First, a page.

Beyond Fest Review: BONE TOMAHAWK is an Unflinching Western Classic

Statistically speaking, most movies are bad. That's simply an unfortunate truth. And after seeing so many average, disappointing, or outright terrible films every year, it's truly exciting when I'm sitting in a theater and I realize I'm watching something amazing. I cherish that feeling. When I'm watching a great movie, I can actually feel it recharging my love and passion for film. It's the kind of experience that, if I'm lucky, I'll get maybe three or four times a year. Bone Tomahawk delivered that feeling in a huge way. S. Craig Zahler's debut film is a perfect union of impeccable writing, controlled direction, stellar performances, and nail-biting tension. It's a once-in-a-decade masterpiece.

Arthur O'Dwyer (Patrick Wilson) is a foreman who recently sustained a leg injury while on the job. Laid up in his home in the small town of Bright Hope, his beloved wife Samantha (Lili Simmons) is called to the nearby jail one night to operate on a mysterious drifter. Under the cover of darkness, a stable boy is eviscerated while Samantha, the drifter, and a young sheriff's deputy are kidnapped by a tribe of cannibal troglodytes that live in the hills a few days away from the town. Sheriff Franklin Hunt (Kurt Russell) gathers his hapless old companion Chicory (Richard Jenkins), the injured Arthur, and the well-dressed, debonair gentleman John Brooder (Matthew Fox) and sets out to rescue them. The rescue party soon discovers the terrifying truth of what's lurking out in the hills.

This is an unflinchingly violent film, and while Zahler rarely revels in it, he also refuses to hold back. The opening shot features a man getting his throat slit, and there are things that happen in this movie that will put viewers through the ringer. Fans of hardcore horror films will have surely seen worse, but there's a scene of violence that happens here (it's so memorable, I'm tempted to call it a set piece all its own) that left me shocked at what I'd just witnessed. Most of the film features what I'd call slightly above average movie violence — a quick disemboweling here, an arrow through the face there — but the climax features some truly nasty stuff that isn't for the squeamish.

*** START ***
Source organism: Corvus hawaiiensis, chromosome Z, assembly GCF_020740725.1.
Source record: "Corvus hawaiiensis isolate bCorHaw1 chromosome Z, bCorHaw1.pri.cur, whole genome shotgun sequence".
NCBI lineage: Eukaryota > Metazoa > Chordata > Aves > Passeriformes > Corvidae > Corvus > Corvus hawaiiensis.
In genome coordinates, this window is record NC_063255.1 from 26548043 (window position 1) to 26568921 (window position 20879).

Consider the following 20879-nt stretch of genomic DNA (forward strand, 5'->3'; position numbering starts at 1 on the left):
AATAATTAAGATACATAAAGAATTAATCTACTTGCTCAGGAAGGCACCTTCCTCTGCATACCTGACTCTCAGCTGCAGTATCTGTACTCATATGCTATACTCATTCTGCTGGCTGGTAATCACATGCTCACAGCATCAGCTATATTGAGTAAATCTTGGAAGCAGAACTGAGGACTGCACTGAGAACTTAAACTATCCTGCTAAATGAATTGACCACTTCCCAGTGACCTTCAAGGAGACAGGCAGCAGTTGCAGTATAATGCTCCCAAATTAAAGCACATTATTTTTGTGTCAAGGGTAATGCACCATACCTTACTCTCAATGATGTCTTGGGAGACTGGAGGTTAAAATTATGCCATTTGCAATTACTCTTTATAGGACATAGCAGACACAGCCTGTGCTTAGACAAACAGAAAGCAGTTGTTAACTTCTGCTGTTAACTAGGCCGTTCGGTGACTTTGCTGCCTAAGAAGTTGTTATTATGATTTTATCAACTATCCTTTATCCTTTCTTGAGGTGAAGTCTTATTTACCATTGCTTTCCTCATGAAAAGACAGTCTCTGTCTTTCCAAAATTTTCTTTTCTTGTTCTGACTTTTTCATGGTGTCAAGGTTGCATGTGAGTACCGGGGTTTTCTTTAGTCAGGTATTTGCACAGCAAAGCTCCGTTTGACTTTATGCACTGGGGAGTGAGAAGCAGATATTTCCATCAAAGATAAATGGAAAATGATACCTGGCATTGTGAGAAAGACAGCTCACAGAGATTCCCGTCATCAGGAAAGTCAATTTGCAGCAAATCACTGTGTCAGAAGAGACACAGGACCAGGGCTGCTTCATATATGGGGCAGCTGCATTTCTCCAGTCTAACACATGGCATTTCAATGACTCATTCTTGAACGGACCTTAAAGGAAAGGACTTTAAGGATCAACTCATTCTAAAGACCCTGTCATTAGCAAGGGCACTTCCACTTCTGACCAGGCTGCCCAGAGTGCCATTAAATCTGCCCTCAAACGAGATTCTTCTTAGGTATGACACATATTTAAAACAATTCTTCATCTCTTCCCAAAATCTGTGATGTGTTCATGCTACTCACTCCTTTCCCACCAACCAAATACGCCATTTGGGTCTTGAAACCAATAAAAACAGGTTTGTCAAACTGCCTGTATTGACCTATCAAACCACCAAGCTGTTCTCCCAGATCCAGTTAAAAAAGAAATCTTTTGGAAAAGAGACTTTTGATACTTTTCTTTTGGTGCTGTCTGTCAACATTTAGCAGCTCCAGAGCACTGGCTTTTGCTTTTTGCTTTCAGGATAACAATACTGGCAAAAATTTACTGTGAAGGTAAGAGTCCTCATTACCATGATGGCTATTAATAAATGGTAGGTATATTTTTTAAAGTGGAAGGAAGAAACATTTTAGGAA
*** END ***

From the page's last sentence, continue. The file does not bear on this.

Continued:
But the violence isn't what made me love the movie — it was the exceptional script and the well-crafted characters. The dialogue is clever without being annoying or too stylized; a bartender describes the effect of a drink as if "a tree fell on ya...a redwood." You get the sense that this is a fully fleshed-out world, and all of the characters feel vibrant and alive. The film embraces its simple, efficient structure: the stakes are clearly defined and they increase as we discover the horrors of what's in store for our characters at the end of their journey.

Richard Jenkins is unbelievably good as the sheriff's "back-up deputy," Chicory. He's a lovable dimwit with a heart of pure gold, a constant optimist who's ever loyal to his friend. He's the kind of comic relief character that could easily become grating, but Jenkins plays him with a sense of innocence that's incredibly endearing, and he ends up with some of the film's best lines. (I wouldn't be surprised if he earned a Best Supporting Actor nomination at the Academy Awards.) Fox — an actor I don't normally like, despite my love for Lost — was surprisingly good as Brooder, the arrogant sharpshooter with a dark past. He has history with Samantha and feels responsible for her kidnapping, and his stark lack of morality causes some nice tension between him and his riding companions.

Wilson and Simmons spend just enough time setting up their relationship and making us invest in it that we care when she's abducted, and Wilson excels at playing this stubborn, decent man who grimaces his way through the movie as he battles through the pain of his broken leg and the pain of not knowing what could be happening to his wife at any second during the search. Russell brings exactly the level of gruff badassery you want. He may as well be playing an older version of his Wyatt Earp from Tombstone since the two share similar leadership qualities, a determined grit, and a noble sense of duty.

This is a hell of a directorial debut, and it makes me want to voraciously consume everything Zahler has ever created. If his future movies are anything like this one, he could easily become one of my favorite filmmakers. Lean, merciless, and totally brilliant, Bone Tomahawk is a tense, badass western with a splatter of horror that left me breathless, excited, and totally reinvigorated.

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